Me & my speech.


More here continuing from #25- Infectious PAIN VariancesSo if a doctor makes a care statement, they should also have a reason to give me as well as a general detail so I can get their understanding to a better degree. 

BUT if I them to do that for me, I should work to take care of myself also.  They can’t make a correct diagnosis if I go in without a list of things to talk about. In youth the list wasn’t really needed but as an adult, your healthcare is YOUR HEALTHCARE!  Really how can a doctor treat you if they don’t know what they are looking for AND they don’t know details of test types?

On January 4th 2018- MEDICALNEWSTODAY, by Christian Nordqvist discussed information in the article What is osteomyelitis? For Rhapsodie if her doctors knew of the reality of the pain the pertinent points shared here would be of great value.

“The signs and symptoms of osteomyelitis, bone infection, depend on the type. They commonly include:

  • Pain, … and swelling, redness, and tenderness in the affected area [Yes for Rhapsodie, right calf, left arm, left calf, and right arm.]
  • Irritability, lethargy, or fatigue [Yes for Rhapsodie!]
  • Fever, chills, and sweating [Yes for Rhapsodie!]
  • Drainage from an open wound near the infection site or through the skin [NO for Rhapsodie, no open wounds!]

Other symptoms may include swelling of the ankles, feet, and legs, and changes in walking pattern, for example, a limp.” [Yes for Rhapsodie!]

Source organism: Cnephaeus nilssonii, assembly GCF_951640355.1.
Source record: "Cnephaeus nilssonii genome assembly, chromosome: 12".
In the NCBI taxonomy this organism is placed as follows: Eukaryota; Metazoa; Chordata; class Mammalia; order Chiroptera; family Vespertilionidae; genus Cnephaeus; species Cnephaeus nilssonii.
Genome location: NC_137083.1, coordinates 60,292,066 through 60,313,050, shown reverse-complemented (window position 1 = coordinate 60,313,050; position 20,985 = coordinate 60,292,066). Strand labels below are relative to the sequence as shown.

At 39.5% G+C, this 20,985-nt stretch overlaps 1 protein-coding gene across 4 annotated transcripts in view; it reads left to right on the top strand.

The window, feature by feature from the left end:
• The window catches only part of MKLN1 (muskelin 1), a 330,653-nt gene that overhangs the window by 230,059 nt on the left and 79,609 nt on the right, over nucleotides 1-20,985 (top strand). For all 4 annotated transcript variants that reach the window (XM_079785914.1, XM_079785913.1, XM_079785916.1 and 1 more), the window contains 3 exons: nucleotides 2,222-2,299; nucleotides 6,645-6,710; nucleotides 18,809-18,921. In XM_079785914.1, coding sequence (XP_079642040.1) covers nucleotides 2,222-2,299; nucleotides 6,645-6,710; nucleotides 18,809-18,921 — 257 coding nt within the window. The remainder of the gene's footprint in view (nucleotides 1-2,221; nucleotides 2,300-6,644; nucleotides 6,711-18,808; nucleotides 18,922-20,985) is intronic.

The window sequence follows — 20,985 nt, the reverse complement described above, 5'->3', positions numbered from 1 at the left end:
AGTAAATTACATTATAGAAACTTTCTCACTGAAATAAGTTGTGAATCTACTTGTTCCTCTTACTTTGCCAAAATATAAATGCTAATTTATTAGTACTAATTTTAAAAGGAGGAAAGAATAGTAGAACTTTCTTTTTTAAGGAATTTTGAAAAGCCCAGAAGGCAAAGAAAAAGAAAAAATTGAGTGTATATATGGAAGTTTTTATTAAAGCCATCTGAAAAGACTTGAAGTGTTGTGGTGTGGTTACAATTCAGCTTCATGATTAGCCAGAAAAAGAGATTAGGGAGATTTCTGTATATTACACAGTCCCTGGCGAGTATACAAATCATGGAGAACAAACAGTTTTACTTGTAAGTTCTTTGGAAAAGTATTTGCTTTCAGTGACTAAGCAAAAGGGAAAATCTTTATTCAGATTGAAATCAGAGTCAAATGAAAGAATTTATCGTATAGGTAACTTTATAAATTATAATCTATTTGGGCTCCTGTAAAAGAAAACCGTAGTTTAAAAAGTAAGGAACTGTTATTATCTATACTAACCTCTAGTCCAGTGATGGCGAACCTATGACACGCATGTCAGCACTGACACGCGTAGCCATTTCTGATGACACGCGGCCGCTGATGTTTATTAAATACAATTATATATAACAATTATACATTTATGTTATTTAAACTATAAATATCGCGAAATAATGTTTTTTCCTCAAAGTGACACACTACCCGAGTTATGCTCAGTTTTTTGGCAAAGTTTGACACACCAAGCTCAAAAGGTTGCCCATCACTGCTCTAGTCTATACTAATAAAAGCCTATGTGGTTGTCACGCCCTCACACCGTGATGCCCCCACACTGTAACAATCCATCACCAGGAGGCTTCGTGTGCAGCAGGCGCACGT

Rhapsodie knows she had an infection and thinks one is growing again, but the healthy life she’s tried to live without lack of treatment means her body continues fighting infections tremendously.

“The physician will examine the affected body part for signs of osteomyelitis, including tenderness and swelling. They will ask about recent medical history, especially any recent accidents, operations, or infections.

Tests may include:

  • Blood tests: High levels of white blood cells usually indicate infection. [NEVER DONE FOR RHAPSODIE]
  • Biopsy: The physician takes a small piece of tissue to test which type of pathogen – bacteria or fungi – is causing bone infection. This helps find a suitable treatment. [NEVER DONE FOR RHAPSODIE]
  • Imaging tests: An x-ray, MRI, or CT scan can reveal any bone damage. [DONE WRONG FOR RHAPSODIE]
    • The damage may NOT be visible for 2 weeks on an X-ray, so
    • more detailed MRI or CT scans are recommended if the injury is RECENT.”

And our fiddlefarden medical system does things in reverse.  You go in with an injury and an X-ray is done, if they think there may be something to consider an MRI or CT is done.  BUT those tests are only good if the technician making the report doesn’t rewrite what the X-ray report really showed or they didn’t stuff in what a doctor wrote previously…

Associated Posts

Please forgive me, but you’ll likely want to right click and open in a new tab, because the click link MAY NOT WORK.

#01. Inaccurate PAIN Assessments CAN CAUSE MORE BODY DAMAGE

#02- PAIN Assessments Corresponding with UTI’s

#03. Inaccurate PAIN Assessments with A HIGH PAIN Tolerance

#04- Inaccurate PAIN Assessments with JUST Rate Pain from 0 to 10

#05- Inaccurate Doctoral PAIN Assessments based on Guesses

#06- Inaccurate PAIN Assessments because of no Patient Pain Understanding

#07- Inaccurate PAIN Ratings with NO Applicable Associations

#08- Inaccurate PAIN Assessments MADE a BIT Better

#09- Detailing Diaries Could Limit Inaccurate PAIN Assessments

#10- A PAIN & Injury Diary MAY Change Inaccurate Doctoral ASSESSMENTS

Rhapsodie’s Visual PAIN Diary- From September 2013 into April 2017

 Rhapsodie’s ideas to improve Medical ASSESSMENTS by doctors

PAIN Variables

 

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